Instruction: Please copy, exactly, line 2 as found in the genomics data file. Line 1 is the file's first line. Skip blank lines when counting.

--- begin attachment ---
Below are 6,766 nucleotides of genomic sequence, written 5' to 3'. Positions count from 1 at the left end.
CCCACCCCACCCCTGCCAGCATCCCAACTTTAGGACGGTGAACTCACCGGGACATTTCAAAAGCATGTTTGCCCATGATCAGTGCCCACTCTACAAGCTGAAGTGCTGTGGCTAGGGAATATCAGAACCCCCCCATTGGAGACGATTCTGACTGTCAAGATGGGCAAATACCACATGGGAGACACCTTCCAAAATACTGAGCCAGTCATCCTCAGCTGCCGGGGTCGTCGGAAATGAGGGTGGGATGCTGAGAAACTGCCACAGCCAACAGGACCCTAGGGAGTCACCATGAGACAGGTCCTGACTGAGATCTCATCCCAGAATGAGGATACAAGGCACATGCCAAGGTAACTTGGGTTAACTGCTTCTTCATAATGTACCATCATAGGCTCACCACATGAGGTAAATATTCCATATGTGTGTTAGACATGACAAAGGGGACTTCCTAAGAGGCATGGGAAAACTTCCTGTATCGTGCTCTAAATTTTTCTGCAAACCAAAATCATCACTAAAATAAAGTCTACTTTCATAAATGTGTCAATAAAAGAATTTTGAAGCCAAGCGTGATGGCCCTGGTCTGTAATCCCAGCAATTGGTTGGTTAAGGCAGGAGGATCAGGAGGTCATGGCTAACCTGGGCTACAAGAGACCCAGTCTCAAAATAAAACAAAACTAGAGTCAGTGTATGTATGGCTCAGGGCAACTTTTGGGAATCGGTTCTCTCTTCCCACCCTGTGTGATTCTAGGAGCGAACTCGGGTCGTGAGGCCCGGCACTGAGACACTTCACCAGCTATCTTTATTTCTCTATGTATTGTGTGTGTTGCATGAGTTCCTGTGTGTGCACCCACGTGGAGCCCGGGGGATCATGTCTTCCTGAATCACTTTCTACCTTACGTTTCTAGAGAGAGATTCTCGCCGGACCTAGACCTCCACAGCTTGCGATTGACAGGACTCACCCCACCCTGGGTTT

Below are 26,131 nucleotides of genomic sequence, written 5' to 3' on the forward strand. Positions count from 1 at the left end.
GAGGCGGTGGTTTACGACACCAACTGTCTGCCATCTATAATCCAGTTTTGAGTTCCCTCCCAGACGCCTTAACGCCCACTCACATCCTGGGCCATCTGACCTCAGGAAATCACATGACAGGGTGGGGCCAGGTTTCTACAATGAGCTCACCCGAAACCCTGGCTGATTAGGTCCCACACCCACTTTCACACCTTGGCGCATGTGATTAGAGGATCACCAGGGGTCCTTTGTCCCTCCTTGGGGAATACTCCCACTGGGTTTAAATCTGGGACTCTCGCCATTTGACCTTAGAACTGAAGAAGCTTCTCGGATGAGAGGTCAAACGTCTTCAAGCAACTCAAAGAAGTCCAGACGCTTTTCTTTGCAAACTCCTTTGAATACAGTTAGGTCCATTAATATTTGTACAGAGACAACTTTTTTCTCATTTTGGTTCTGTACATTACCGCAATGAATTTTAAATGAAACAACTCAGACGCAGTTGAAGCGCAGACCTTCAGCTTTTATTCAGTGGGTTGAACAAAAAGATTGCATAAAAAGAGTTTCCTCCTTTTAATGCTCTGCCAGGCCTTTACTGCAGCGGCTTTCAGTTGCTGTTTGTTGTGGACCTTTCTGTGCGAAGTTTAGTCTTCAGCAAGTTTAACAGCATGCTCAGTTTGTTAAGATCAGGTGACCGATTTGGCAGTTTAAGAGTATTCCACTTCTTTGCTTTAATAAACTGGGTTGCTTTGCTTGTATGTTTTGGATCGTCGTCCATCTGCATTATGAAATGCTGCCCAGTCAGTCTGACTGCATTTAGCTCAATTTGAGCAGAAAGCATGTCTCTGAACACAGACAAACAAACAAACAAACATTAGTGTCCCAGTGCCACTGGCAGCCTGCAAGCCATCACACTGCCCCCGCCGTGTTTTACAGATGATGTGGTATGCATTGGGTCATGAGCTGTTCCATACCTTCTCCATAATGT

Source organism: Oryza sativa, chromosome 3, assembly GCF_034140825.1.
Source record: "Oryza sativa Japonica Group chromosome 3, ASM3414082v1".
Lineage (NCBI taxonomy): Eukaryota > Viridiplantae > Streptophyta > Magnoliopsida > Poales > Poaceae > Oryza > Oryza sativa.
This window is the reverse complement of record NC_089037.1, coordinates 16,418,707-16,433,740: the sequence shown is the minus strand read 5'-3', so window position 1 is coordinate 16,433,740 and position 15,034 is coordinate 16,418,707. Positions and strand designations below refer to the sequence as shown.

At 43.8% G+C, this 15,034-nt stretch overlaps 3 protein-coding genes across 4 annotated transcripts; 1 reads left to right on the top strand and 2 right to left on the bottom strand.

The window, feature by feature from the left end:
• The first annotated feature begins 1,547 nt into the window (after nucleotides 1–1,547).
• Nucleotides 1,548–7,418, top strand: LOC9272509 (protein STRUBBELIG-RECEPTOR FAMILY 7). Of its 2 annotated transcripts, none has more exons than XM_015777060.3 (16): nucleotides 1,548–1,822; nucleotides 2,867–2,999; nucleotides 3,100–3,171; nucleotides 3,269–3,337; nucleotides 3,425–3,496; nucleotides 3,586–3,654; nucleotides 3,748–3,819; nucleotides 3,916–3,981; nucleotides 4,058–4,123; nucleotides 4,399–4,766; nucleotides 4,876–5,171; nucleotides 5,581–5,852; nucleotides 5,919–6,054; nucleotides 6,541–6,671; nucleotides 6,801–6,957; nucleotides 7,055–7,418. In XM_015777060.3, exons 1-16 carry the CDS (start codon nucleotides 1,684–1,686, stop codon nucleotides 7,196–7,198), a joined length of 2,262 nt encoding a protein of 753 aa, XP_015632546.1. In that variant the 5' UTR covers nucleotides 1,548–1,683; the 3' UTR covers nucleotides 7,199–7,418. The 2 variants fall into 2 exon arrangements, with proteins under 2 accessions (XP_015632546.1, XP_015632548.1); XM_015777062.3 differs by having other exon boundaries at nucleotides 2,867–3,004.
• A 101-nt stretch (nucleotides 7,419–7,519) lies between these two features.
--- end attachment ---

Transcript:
CCCACCCCACCCCTGCCAGCATCCCAACTTTAGGACGGTGAACTCACCGGGACATTTCAAAAGCATGTTTGCCCATGATCAGTGCCCACTCTACAAGCTGAAGTGCTGTGGCTAGGGAATATCAGAACCCCCCCATTGGAGACGATTCTGACTGTCAAGATGGGCAAATACCACATGGGAGACACCTTCCAAAATACTGAGCCAGTCATCCTCAGCTGCCGGGGTCGTCGGAAATGAGGGTGGGATGCTGAGAAACTGCCACAGCCAACAGGACCCTAGGGAGTCACCATGAGACAGGTCCTGACTGAGATCTCATCCCAGAATGAGGATACAAGGCACATGCCAAGGTAACTTGGGTTAACTGCTTCTTCATAATGTACCATCATAGGCTCACCACATGAGGTAAATATTCCATATGTGTGTTAGACATGACAAAGGGGACTTCCTAAGAGGCATGGGAAAACTTCCTGTATCGTGCTCTAAATTTTTCTGCAAACCAAAATCATCACTAAAATAAAGTCTACTTTCATAAATGTGTCAATAAAAGAATTTTGAAGCCAAGCGTGATGGCCCTGGTCTGTAATCCCAGCAATTGGTTGGTTAAGGCAGGAGGATCAGGAGGTCATGGCTAACCTGGGCTACAAGAGACCCAGTCTCAAAATAAAACAAAACTAGAGTCAGTGTATGTATGGCTCAGGGCAACTTTTGGGAATCGGTTCTCTCTTCCCACCCTGTGTGATTCTAGGAGCGAACTCGGGTCGTGAGGCCCGGCACTGAGACACTTCACCAGCTATCTTTATTTCTCTATGTATTGTGTGTGTTGCATGAGTTCCTGTGTGTGCACCCACGTGGAGCCCGGGGGATCATGTCTTCCTGAATCACTTTCTACCTTACGTTTCTAGAGAGAGATTCTCGCCGGACCTAGACCTCCACAGCTTGCGATTGACAGGACTCACCCCACCCTGGGTTT